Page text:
I can do anything over the phone if I pretend to be someone, but if I start by saying I am ringing on behalf of someone else they will say “give them the phone I need to talk to them personally”.
The response “Well, right now she is spinning on her back with her legs in the air, making a noise like a Louie the Fly that has just ingested two cans of insecticide: She’s indisposed” will not evoke any sympathy, understanding or flexibility.

Always have D.O.B. handy, and other secrets like the maiden name of the older person’s second husband’s first wife’s third pet


As advised above, the following statement appears on a p/a.
“I authorise my attorney to do on my behalf anything that I may lawfully authorise an attorney to do.”

In Victoria [no idea about other states] this does NOT provide authority to comment on, initiate or make decisions about proposals relating to [the old’s] health. For this, one needs a medical power of attorney.

My mother happily lived for a year or so in a hostel in a small town, until one day she had a fall. As her bones were [and still are] like damp talcum powder, [fags, grog and lack of weight bearing exercise will do that to bones] the fall resulted in an absolutely horrific fracture that was never going to heal. She grew so frail within ten minutes of the fall that she didn’t even have the strength to write her name.
It was time to move her to a nursing home.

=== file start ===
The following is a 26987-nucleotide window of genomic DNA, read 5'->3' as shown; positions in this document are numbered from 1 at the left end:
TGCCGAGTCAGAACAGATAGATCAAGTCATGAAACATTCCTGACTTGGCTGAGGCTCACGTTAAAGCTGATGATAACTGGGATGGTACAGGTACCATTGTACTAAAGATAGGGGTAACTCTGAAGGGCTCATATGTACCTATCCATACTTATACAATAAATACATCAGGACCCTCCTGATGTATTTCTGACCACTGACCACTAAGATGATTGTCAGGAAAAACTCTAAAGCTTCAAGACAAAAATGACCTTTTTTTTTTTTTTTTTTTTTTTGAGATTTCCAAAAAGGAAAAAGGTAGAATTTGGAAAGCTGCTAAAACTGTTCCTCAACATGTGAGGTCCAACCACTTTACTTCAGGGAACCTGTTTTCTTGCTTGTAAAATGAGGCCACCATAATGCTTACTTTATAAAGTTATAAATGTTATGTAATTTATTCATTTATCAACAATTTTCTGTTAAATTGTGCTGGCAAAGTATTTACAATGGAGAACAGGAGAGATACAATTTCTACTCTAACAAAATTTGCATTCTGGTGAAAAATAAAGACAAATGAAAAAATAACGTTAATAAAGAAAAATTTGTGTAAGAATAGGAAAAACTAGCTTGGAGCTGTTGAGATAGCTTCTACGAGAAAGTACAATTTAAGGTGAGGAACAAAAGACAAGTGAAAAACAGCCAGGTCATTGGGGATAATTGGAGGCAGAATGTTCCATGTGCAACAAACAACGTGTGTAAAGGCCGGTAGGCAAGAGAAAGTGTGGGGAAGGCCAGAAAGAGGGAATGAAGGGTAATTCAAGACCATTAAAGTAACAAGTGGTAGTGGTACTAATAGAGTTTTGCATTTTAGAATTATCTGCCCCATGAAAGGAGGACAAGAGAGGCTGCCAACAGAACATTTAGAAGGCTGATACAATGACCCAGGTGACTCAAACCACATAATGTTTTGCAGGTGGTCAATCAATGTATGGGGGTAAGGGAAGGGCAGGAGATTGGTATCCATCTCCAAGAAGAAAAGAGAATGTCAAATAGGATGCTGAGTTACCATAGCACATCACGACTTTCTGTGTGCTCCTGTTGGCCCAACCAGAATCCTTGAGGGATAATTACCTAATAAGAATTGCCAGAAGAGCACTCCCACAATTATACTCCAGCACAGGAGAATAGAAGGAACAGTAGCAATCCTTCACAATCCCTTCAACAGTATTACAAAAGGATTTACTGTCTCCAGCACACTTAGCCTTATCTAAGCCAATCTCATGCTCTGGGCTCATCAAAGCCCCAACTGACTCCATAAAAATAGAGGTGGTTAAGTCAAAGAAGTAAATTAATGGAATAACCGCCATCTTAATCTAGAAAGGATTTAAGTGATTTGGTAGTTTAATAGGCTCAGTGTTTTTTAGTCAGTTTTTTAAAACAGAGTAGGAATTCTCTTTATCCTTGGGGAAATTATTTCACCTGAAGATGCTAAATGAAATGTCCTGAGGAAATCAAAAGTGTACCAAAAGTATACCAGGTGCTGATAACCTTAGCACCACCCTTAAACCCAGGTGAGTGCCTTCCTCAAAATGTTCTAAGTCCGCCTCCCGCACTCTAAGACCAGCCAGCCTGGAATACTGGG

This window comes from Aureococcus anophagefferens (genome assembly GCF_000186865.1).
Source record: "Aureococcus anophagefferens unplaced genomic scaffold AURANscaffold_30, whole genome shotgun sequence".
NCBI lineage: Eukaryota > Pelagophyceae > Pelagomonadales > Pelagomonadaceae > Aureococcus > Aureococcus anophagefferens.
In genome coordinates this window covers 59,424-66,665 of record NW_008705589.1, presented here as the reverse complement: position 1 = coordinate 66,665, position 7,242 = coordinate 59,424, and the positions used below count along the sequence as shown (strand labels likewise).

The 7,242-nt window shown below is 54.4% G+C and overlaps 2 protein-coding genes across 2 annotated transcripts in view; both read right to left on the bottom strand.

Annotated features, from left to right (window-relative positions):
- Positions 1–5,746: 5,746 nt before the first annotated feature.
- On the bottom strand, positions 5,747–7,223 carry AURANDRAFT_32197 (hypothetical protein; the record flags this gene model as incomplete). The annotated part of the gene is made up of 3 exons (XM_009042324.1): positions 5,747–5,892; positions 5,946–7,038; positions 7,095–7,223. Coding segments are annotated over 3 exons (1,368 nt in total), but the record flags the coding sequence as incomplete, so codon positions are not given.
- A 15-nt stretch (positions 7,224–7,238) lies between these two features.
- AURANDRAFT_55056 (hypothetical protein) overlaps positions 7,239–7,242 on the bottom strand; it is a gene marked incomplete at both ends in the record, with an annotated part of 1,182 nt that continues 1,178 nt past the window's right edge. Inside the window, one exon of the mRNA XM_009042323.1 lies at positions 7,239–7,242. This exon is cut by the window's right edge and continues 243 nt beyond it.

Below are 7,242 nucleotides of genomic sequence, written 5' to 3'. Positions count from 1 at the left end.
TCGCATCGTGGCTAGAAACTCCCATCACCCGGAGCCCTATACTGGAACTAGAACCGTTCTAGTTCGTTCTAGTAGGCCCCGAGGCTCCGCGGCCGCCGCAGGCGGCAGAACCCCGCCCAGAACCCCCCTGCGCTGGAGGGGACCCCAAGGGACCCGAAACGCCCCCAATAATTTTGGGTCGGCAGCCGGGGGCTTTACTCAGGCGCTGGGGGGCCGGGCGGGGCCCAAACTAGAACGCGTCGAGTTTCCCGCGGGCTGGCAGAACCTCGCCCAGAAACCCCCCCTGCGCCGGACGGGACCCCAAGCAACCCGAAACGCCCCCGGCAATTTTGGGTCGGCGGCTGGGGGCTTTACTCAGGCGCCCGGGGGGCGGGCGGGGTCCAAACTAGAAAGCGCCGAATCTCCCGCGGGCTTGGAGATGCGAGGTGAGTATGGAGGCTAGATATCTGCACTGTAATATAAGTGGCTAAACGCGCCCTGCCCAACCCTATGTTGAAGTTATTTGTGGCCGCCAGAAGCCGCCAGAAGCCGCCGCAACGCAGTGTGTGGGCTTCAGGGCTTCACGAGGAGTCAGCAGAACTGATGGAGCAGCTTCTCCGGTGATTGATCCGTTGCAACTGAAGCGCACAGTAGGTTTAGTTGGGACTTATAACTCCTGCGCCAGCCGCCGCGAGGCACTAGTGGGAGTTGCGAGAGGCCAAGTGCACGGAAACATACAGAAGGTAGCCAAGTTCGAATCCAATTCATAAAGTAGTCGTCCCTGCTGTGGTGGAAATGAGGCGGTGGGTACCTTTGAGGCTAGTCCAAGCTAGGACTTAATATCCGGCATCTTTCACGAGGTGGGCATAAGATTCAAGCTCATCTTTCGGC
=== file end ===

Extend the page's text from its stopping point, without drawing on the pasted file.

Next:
The nursing home admittance interview took about 4 hours [NO exaggeration]. They were well organised, there were a million forms [okay, an exaggeration]. It was comprehensive and sensible.
The one thing they required which I’d never heard of was a medical p/a.

Fortunately, mother had used the same solicitor for years, so we all have that small town thing where I could simply ring up, have a chat and organise one. They walked two blocks to the hostel in time to do the deed – while mother was on the gurney and about to be put in a patient transport vehicle and driven 60 kilometres to the nursing home. Phew.

Not long after that, The Other and her sister organised a medical p/a for their mother.


Most pharmacies offer a pill packing service. Leave the scripts with them and they will make up one week blister packs with the right pills in each compartment for breakfast, lunch, dinner and bed time.